A visitor can show up at the most peculiar time. Dawn is not yet evident, but from the sound of the traffic on the nearby highway, hours of rest are nearing an end. The trailer is cold as usual. The morning routine begins by waiting for the propane furnace to kick in before putting my feet to the cold RV floor. A cozy warm fleece-lined bed is no match to the breath-seeing chilly Arizona air to scurry half naked to turn up the thermostat that’s located at the opposite end of the trailer. Layers of warm clothes are within an arm’s reach. (Actually, everything’s within reach in a 25-foot travel trailer.) The items of clothing for the top half go on first while the bottom half of my body is still nestled in the warmth of the fuzzy sheets. If everything goes smoothly to this point, the lower half gets fully clothed before the furnace kicks off because trailers can cool off quickly. At a certain age, a body never knows how it will feel when it is fully awake and vertical. Today’s a relatively good day.
At the first sign of dawn, the dimmest light in the trailer gets turned on, which is the one over the stove. Sleepy eyes just aren’t ready for an intense glaring light. Gentleness is the theme in my life these days. A small stainless steel pot with a long handle is ready to do the first of many chores on the stove today. It gets filled with fresh spring water out of a plastic jug precisely to a level that prevents a spill over from boiling. An Eddy match is struck and there’s now a warm glowing circle of tiny blue flames with yellowish tips beneath the pot. A brown plastic cone-shaped filter, which still has the word Melitta engraved on the side in faint red letters, gets lined with thin same-shaped white paper. As many coffee grounds as possible are scooped from a large tin can with an ordinary teaspoon and dumped into the cone like a front-end loader moving the biggest possible bucket load of dirt. A small amount of prune juice from the fridge is poured in a tall rose-coloured plastic tumbler which awaits the addition of hot water. The laptop gets turned on as I make my way to the back of the trailer to turn the furnace on again. Windows plays a short ambient tune and the Avast antivirus lady inside the computer suggests that it is up and running. Things are really hopping now.
Anxiously waiting for the Arizona sun to warm up my tiny home, I raise the venetian blinds on the southeast side of the trailer just before making the bed. The faint light from the exposed window turns my attention towards a black mark that is now visible beside the bed on the off-white bare linoleum floor. I fumble for my glasses which I left on the nightstand and bend over to have a closer look. The spot on the floor has now moved to a different location. Good grief! A bloody earwig! What the hell is that doing in the trailer in the middle of February?
I had heard that there were earwigs in Arizona but were rarely seen during the winter. In this part of the world, they are called Pincher Bugs for obvious reasons—they have pinchers and can bite. I know from previous experience. Finding one on this cold morning inside my home makes my skin crawl and leaves me wondering where this particular creepy crawly came from and if there are any more lurking in my space.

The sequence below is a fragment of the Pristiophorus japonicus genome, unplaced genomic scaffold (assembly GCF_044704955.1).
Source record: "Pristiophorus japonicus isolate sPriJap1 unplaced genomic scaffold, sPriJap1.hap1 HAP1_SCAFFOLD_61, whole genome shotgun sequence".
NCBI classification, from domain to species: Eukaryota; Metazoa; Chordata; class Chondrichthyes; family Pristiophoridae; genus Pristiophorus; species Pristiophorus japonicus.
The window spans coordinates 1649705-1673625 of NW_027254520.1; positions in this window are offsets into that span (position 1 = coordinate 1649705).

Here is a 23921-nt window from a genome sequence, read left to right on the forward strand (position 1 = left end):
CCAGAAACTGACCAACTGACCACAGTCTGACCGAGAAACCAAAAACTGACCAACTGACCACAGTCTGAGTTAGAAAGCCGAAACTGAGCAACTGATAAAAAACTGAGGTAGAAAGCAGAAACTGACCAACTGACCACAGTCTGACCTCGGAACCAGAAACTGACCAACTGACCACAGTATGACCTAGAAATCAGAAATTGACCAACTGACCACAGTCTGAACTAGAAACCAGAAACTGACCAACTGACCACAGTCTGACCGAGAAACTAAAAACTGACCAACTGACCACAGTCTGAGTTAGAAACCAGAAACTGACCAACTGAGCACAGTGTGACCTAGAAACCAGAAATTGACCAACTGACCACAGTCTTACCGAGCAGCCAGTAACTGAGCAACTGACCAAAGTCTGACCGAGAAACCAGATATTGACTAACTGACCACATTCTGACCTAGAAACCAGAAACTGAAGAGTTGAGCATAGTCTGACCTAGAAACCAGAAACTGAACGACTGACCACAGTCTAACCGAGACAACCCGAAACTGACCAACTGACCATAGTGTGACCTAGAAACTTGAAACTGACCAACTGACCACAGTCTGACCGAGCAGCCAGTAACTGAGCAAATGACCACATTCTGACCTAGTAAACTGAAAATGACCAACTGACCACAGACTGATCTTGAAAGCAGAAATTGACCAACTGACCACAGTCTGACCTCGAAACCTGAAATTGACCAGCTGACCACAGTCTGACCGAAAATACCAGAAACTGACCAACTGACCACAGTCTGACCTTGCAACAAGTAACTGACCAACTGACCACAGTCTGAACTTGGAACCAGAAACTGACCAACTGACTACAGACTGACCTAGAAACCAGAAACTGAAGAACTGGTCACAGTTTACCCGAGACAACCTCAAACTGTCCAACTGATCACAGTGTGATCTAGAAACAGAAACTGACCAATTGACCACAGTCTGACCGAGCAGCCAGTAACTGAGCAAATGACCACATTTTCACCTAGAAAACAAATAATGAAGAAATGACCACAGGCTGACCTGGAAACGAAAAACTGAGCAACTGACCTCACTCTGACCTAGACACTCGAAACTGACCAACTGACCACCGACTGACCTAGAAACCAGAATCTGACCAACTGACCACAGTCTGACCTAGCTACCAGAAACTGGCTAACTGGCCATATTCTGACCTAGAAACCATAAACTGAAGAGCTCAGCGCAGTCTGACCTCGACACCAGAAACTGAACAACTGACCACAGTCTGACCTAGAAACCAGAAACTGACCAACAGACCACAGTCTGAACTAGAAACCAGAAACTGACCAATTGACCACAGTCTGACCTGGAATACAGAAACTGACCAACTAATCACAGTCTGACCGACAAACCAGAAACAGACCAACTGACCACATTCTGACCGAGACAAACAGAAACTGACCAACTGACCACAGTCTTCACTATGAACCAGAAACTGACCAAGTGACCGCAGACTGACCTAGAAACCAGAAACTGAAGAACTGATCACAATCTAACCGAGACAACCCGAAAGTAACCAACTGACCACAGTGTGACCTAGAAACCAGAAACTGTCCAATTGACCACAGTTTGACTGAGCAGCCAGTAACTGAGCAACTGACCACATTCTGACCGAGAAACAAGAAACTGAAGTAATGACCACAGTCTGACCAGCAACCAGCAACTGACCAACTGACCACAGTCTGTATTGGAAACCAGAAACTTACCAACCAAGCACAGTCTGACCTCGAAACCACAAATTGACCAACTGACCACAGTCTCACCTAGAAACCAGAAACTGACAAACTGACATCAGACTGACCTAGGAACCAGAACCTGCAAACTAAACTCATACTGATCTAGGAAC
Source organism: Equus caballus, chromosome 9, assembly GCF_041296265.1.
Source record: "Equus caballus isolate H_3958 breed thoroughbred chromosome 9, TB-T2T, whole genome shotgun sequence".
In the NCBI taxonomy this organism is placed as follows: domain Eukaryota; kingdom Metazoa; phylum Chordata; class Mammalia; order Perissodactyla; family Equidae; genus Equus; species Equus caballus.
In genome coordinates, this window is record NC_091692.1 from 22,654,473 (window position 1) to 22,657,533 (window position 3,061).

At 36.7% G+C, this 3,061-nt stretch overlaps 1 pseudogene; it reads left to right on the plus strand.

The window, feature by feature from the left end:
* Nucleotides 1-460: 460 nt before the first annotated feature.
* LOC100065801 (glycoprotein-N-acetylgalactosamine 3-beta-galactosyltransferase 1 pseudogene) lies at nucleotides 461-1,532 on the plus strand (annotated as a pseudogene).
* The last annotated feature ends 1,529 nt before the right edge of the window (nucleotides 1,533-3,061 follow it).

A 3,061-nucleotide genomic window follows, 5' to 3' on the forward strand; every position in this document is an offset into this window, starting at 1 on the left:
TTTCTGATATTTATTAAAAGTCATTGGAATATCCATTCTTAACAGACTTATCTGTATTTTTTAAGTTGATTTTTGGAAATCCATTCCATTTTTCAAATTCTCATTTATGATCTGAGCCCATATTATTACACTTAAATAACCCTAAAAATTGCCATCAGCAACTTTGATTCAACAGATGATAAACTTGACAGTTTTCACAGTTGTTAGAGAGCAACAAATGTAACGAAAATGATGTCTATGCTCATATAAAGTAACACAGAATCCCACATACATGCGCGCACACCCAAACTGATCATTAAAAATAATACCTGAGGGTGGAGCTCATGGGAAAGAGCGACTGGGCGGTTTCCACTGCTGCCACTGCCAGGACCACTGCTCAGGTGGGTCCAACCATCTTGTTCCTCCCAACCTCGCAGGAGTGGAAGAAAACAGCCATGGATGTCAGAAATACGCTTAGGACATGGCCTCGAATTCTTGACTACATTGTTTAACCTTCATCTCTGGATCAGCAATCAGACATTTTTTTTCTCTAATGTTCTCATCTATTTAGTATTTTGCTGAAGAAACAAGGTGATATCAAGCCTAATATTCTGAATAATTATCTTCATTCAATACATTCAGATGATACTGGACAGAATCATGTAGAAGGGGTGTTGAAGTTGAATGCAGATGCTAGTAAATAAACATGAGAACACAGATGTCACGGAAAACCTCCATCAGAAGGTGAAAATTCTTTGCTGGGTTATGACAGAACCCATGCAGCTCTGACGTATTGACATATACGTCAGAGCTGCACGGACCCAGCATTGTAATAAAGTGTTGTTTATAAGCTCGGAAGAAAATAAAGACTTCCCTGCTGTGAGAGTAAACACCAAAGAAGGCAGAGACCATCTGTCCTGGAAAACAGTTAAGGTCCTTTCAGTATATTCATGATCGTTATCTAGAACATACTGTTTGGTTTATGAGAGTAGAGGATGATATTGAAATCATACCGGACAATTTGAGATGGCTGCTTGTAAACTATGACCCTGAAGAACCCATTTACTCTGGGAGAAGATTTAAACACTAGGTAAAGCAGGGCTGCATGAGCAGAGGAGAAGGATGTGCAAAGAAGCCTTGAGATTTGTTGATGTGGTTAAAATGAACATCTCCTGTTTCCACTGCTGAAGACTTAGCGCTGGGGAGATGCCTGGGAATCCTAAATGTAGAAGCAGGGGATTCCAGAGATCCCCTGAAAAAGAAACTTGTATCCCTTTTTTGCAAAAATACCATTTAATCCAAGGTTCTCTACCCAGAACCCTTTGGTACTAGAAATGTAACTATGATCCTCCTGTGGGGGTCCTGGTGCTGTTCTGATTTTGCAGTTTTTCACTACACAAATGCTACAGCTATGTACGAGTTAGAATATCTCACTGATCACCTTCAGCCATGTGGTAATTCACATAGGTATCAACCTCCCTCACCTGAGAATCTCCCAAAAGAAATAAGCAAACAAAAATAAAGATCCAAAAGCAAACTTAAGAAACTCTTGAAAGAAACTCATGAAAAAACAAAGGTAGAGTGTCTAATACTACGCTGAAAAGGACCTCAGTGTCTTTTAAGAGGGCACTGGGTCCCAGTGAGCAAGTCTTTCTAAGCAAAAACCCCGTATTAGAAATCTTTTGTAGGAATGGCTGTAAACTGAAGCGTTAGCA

Before leaving my home in Nova Scotia last October to begin my journey to the southwest, I had a daily battle with earwigs inside my trailer. There are just so many small holes on the outside frame for them to crawl through during the night into the interior. I speculate what other creatures could crawl through, as I also hear that this part of Arizona has an ample population of tarantulas and scorpions. In fact, a neighbour recently told me to tap out my shoes before putting them on in the morning because scorpions are known to snuggle into footwear overnight.
Over the years my property in Nova Scotia was an obvious popular breeding ground for earwigs. It wasn’t unusual to find the odd one crawling across my living room floor, or worse still, playing possum in my bed, in my coffee cup, or on my toothbrush. Freaky little twerps! So last fall before I went to sleep every night in the trailer, my eyes scanned every cease and corner in the walls, on the floor, and in the bathroom. I always found one or two earwigs playing hide and go seek with me in the smallest of cracks and in the most unlikely places.
Could the appearance of the pest this morning mean that it travelled with me all the way from Nova Scotia? Yesterday was an exceptionally warm day here in Arizona. Perhaps it came out of hibernation sooner than later. Why did God create this creature anyway? What purpose does an earwig serve in the grand scheme of things? What other creatures would dare to eat it? I can’t imagine an earwig offering a satisfying and appetizing taste to any predator. Could the answer to these questions be to teach gardeners patience and tolerance with all of God’s creatures, especially with this pesky devouring vegetarian monster.
Back to the problem at my feet, this morning’s critter looks pretty dozy and confused, so it is an easy game of capture and release into the wild. Not wanting to freeze myself from the early morning cold air outside, I open the door a crack and toss the captive a few feet from the trailer beside my small plastic garden bin full of healthy growing lettuce. Regardless of its origin and where it was hiding all these months, the stupid little bug is now fending for itself somewhere in my front yard.
Oh shit! My lettuce!